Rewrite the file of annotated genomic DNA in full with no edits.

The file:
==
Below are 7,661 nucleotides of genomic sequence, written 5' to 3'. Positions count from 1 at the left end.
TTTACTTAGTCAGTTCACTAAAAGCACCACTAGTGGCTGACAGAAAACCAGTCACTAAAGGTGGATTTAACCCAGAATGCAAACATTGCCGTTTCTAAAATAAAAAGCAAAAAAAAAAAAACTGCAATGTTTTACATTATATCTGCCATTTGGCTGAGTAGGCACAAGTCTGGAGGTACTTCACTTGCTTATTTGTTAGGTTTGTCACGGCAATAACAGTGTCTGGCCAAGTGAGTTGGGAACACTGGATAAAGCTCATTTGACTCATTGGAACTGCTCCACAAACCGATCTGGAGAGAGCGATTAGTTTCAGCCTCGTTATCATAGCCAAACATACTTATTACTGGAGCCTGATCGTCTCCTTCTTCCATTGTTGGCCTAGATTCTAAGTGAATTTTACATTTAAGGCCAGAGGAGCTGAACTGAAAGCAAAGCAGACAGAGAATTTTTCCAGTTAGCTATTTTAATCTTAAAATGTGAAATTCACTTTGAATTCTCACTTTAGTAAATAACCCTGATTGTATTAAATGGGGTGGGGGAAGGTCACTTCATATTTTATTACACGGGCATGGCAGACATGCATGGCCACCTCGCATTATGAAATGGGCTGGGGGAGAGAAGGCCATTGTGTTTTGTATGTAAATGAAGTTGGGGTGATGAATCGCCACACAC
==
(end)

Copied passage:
Below are 7,661 nucleotides of genomic sequence, written 5' to 3'. Positions count from 1 at the left end.
TTTACTTAGTCAGTTCACTAAAAGCACCACTAGTGGCTGACAGAAAACCAGTCACTAAAGGTGGATTTAACCCAGAATGCAAACATTGCCGTTTCTAAAATAAAAAGCAAAAAAAAAAAAACTGCAATGTTTTACATTATATCTGCCATTTGGCTGAGTAGGCACAAGTCTGGAGGTACTTCACTTGCTTATTTGTTAGGTTTGTCACGGCAATAACAGTGTCTGGCCAAGTGAGTTGGGAACACTGGATAAAGCTCATTTGACTCATTGGAACTGCTCCACAAACCGATCTGGAGAGAGCGATTAGTTTCAGCCTCGTTATCATAGCCAAACATACTTATTACTGGAGCCTGATCGTCTCCTTCTTCCATTGTTGGCCTAGATTCTAAGTGAATTTTACATTTAAGGCCAGAGGAGCTGAACTGAAAGCAAAGCAGACAGAGAATTTTTCCAGTTAGCTATTTTAATCTTAAAATGTGAAATTCACTTTGAATTCTCACTTTAGTAAATAACCCTGATTGTATTAAATGGGGTGGGGGAAGGTCACTTCATATTTTATTACACGGGCATGGCAGACATGCATGGCCACCTCGCATTATGAAATGGGCTGGGGGAGAGAAGGCCATTGTGTTTTGTATGTAAATGAAGTTGGGGTGATGAATCGCCACACAC